I want to see Kobe make one last run. I want to see the Lakers relevant and competing again in what’s sure to be another supremely competitive conference. With Mike D’Antoni out of the picture, the Lakers need to hire a coach whom management will invest in for at least the next four years. Stability at the head coaching position is critical for a franchise in transition. During the next several seasons, we will see many of the team’s aging stars depart (re: Kobe, Nash, Gasol), ushering in a new era in LA. The next coach of the Lakers must be experienced enough to manage the superstar personalities and physical limitations of its team’s aging stars yet possess the long term vision and patience to move this franchise through this transitional phase.

Rory: That last paragraph is EXACTLY what needs to happen – you said it perfectly. As happy as I am to see D’Antoni (and his future as a head coach in the NBA) ride into the sunset, what happens next is just as, if not more, important. Is Jim Buss the next James Dolan, or can he set his ego aside and let someone run his team? There needs to be a hands-off approach from Buss, coupled with an equilibrium between current-GM Mitch Kupchak and the next guy the Lakers hire, along with the factors you described, for the team to be successful. Considering all of that (and it’s a lot), there’s really only one name that I see fitting the description: Derek Fisher.fisher2

Successful coaches in Los Angeles during the Jerry Buss era (I can really only think of Pat Riley & Phil Jackson) had two major qualities – constructing an offense that centers around the abilities of their past players and an authoritative yet charismatic personality that demands respect of the highest of superstar players. No one out there has that type of pedigree, but those traits can be learned over time. And although we know little, if anything, about Fisher’s X’s and O’s coaching dexterity, he’s a proven veteran leader and five-time NBA champion, and that type of hardware carries some weight. Besides, he can put a leash on Kobe – how many guys have been able to do that?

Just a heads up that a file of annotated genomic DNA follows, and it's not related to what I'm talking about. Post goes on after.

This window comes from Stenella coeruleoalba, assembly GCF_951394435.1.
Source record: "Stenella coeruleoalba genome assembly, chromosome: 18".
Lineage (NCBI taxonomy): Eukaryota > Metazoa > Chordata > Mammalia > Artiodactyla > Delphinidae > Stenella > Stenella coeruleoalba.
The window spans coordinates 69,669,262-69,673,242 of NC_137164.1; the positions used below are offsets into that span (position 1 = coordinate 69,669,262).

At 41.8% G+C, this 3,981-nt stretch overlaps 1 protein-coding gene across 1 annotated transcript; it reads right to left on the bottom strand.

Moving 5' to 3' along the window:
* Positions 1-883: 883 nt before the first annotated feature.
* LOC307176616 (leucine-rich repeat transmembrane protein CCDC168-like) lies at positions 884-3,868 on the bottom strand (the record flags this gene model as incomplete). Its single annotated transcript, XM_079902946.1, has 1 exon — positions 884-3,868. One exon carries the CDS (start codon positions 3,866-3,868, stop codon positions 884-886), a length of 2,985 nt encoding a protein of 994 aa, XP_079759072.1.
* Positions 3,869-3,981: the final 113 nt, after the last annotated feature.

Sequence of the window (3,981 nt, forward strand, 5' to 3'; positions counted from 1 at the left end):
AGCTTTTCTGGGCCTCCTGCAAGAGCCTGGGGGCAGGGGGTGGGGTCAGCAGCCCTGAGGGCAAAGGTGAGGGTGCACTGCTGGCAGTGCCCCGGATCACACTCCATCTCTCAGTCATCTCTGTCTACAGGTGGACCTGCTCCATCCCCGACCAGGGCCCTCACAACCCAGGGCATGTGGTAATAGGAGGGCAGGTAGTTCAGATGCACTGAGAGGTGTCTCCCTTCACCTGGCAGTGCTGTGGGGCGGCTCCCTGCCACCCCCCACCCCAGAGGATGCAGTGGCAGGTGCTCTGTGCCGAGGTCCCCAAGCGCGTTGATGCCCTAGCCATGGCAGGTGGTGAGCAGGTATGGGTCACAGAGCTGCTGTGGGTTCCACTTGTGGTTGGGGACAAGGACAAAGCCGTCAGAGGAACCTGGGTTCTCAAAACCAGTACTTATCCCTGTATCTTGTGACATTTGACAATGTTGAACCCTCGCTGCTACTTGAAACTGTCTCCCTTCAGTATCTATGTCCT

Speaking of firings, Mark Jackson is done in Oakland after three seasons. Fair or unfair that he was fired as Warriors head coach after winning 98 games and taking his team to the playoffs for two straight seasons?

Jim: A bit unfair but chemistry is everything in basketball. While Jackson maintained, by all accounts, strong relationships with his players, he failed to cultivate relationships with several of his assistant coaches and with mark jacksonmanagement. In fact, by all accounts he had poor or non-existent relationships with his assistant coaches (two fired/demoted this season) and one (Mike Malone) departed at the end of last season to fill the Kings head coaching vacancy.

This was Mark Jackson’s first go-around as a coach. He turned around a moribund franchise and at the same time his team suffered untimely injuries late in the season (David Lee’s hip injury last postseason and Andrew Bogut’s rib injury late this regular season). Jackson left Golden State in a much better place then when he arrived in 2011.

I’m sure he will get another shot and learn from the mistakes of his brief but successful tenure at Golden State.

Rory: There are a few types of pickup basketball players that I can’t stand. One of my least favorites is the “on-court coach”. You all know this guy. The (usually mediocre) guy who coaches (I’m using that term loosely) while playing, instructing his teammates to cut, set picks and pass, while yelling commands like “rebound!”, “get the ball!”, “move!”. He’s also shouting these commands from either the low block or while he aimlessly dribbles back and forth at the top of the key. This guy sucks to play with, but you can usually just tune him out. Now, imagine that guy is the OWNER of a basketball franchise. That would be insane, right??

That’s Golden State majority owner Joe Lacob.

You’re an NBA head coach and now you’re listening to your owner talk to you before the game about strategy, attempting to give you pointers on how to coach your team. “Wait a minute, didn’t you hire ME to do all of this stuff”, is what you’d be saying. That’s what Mark Jackson said to himself on a daily basis. Good luck to the next guy (Stan Van Gundy?) who has to deal with that.

What player do you see making the biggest leap in Round 2/3, a-la Steph Curry last year against the Spurs?